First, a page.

Mining Excavator











Mining Excavator
Modeled after: Liebherr R 996 Litronic

This was a 1:45 scale model of a Liebherr R 996 Litronic hydraulic mining excavator. It was my first attempt at a detailed, true scale model.

This model was started in November of 2001 and finished in June 2002. I displayed the model at Brickfest in July 2002.

The model had all the main operational features of the real machine. It used 14 pnuematic clyinders and 4 electric motors (Lego geared 9V motor).

Scale: 1:45 (approx. minifig scale)
Total Weight: 9.5 lbs (4.3 kg)
Batteries: 6AA batteries*
Crawler Drive: two 9V geared motors (with 1:9 gear train)
Turntable Drive: one 9V geared motor (with 1:56 gear train)
Compressor: double acting with one 9V geared motor
Shovel: 14 pneumatic cylinders

* Batteries for crawler and turntable drive were 6 AA rechargables; I later revised this with some non-LEGO wiring to have a total of 8AA rechargables (9.6V total).


drive paths


CAD view with turntable


building the superstructure


building the superstructure


air pressure switch


actual gears


CAD view w/ turntable drive


building the superstructure


compressor


body panels

Superstructure

The model was designed with all air and electric functions housed in the superstructure. One particularly challenging aspect was having the crawler motors connect mechanically to the crawlers. This linkage had to pass through the turntable. I slightly modified an idea using concentric drive shafts from Jennifer Clark to make this work.

The superstructure ended up crammed full of motors, cables, hoses, etc. and of course the compressor and battery pack. It took me several revisions to make it all work.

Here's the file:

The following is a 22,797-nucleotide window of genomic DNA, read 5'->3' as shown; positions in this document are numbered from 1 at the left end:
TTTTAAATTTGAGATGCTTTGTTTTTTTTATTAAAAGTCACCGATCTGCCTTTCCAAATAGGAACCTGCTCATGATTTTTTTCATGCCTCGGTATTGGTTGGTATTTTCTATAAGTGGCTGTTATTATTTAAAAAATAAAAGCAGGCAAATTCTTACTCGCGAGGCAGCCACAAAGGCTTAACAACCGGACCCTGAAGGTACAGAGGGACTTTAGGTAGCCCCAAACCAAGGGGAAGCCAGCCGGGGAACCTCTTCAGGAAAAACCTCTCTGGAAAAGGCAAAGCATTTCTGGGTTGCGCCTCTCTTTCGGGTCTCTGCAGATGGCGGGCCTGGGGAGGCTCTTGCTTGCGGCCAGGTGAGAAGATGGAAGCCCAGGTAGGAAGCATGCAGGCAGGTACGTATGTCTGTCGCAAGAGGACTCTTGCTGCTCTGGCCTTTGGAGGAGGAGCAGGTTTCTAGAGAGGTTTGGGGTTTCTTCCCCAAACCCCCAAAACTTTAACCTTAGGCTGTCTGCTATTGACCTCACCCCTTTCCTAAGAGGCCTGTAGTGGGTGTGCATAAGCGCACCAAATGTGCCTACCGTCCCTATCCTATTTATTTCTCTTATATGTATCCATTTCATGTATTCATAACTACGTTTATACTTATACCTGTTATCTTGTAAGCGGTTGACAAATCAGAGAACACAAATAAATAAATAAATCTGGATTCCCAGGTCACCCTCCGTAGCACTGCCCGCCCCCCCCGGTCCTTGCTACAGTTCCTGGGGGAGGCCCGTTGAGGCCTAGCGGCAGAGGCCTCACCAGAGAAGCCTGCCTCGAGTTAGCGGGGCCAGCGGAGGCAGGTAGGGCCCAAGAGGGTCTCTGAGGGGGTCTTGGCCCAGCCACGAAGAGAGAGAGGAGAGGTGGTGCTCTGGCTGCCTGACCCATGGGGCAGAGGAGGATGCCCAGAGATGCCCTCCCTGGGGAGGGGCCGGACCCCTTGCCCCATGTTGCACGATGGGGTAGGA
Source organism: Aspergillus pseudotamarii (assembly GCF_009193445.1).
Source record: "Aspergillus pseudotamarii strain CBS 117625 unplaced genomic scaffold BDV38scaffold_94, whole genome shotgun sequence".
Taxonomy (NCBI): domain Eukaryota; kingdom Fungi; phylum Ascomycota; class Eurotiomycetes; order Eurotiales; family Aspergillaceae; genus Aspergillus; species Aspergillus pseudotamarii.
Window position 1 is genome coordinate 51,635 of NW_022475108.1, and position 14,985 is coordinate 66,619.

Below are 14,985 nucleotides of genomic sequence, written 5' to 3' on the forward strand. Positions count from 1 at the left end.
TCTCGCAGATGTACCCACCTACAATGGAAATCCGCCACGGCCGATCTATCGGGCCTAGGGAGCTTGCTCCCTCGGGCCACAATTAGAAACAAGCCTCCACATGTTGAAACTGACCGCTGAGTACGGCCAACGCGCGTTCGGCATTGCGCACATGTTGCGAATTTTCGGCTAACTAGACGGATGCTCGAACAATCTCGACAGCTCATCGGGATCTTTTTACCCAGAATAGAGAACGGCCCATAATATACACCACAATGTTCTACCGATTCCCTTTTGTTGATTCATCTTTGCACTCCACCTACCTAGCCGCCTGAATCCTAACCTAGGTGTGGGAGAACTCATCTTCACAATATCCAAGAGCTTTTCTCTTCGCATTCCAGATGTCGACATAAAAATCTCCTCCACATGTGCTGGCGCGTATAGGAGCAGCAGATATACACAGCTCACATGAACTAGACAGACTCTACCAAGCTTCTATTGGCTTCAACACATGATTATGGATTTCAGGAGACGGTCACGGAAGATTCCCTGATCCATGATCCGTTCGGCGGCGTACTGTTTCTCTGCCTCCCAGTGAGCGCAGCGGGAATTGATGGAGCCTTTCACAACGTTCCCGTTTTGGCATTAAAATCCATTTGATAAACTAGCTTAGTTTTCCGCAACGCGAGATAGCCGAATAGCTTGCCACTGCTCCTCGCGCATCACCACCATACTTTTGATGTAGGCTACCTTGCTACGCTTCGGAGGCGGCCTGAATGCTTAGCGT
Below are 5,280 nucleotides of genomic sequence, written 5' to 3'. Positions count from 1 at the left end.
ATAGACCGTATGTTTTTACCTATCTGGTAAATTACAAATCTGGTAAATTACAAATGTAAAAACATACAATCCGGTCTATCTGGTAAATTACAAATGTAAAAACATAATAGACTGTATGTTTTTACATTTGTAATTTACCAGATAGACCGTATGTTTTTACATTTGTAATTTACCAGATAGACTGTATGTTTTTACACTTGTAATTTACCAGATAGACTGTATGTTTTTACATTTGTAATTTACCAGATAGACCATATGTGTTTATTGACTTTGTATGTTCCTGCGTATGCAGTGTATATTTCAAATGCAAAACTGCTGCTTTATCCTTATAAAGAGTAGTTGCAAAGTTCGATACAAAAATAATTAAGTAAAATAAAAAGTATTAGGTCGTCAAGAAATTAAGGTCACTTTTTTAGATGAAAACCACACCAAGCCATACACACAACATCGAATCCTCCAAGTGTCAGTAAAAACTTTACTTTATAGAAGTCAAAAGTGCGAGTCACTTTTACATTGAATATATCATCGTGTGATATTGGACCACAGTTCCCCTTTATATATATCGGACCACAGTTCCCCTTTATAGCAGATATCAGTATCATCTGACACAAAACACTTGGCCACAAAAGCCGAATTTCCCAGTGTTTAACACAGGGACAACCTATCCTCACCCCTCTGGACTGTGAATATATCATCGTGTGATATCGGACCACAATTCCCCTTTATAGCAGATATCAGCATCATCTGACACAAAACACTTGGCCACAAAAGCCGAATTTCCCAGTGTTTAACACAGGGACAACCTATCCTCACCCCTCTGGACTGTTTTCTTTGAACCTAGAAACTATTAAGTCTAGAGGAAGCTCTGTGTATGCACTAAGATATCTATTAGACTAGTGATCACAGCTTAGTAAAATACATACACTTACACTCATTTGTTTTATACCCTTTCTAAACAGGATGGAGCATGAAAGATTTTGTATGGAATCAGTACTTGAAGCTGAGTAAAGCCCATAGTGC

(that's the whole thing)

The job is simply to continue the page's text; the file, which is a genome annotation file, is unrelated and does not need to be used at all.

There were a total of 4 motors. One for each crawler, one for the turntable, and one for the compressor.

All pneumatic and electric controls were housed in a hand-held box. This box was connected to the model by an umbilical. This umbilical contained 4 electric lines (1 in, 3 out) and 8 air lines (two per boom function) as well as a single air line coming in from the compressor. All pneumatic parts were genuine LEGO pieces, but the electric controls made use of a non-LEGO made switch.

There was a custom-built pressure sensor that would cut the power to the compressor when the pressure maxed out. This made use of the rare and coveted Technic pole reverser :-)

Removeable body panels covered the superstructure and formed the detailed almost-to-scale ""LEGO-fied"" exterior of the model.


boom construction


boom construction


bucket construction


crawler construction


crawler construction


boom construction


boom construction


crawler construction


crawler construction

Digging Boom and Crawlers

The boom was made using a beam and plate style construction. Some of the pneumatic hoses were run through the hollow insides of the boom.

The boom had two main segments plus a bucket at the tip. There were four pneumatic features: boom up and down (the whole boom), second segment up and down, bucket rotation, and bucket open/close.

The operation of the boom was slow. The main boom up/down used 4 LEGO pneumatic cylinders linked together, so it took a relatively large volume to push it.

The crawlers and base of the model was fairly simple. The mechanical drive coming from the superstructure was routed down through the turntable and then out (perpendicular) to the crawler treads.


hand-held controls

umbilical
Model Controls

As explained before, all controls were placed in this hand-held box connected to the model by an umbilical of pneumatic and electric lines. This umbilical turned out to be relatively stiff and heavy, and would hinder the model's performance (i.e. the model would have to drag the heavy umbilical when it rotated (aka "swing") or crawled).

It was neat to have all the controls right at your hands, but the model's performance wasn't great.



The Real R996

Here are photos of the real machine. It's a massive thing weighing in at 741 short tons (shovel version). It has 3000 HP and two V-16 engines. The engines drive hydraulic pumps, and all major functions of the machine are hydraulically powered.

Thomas J. Avery 2002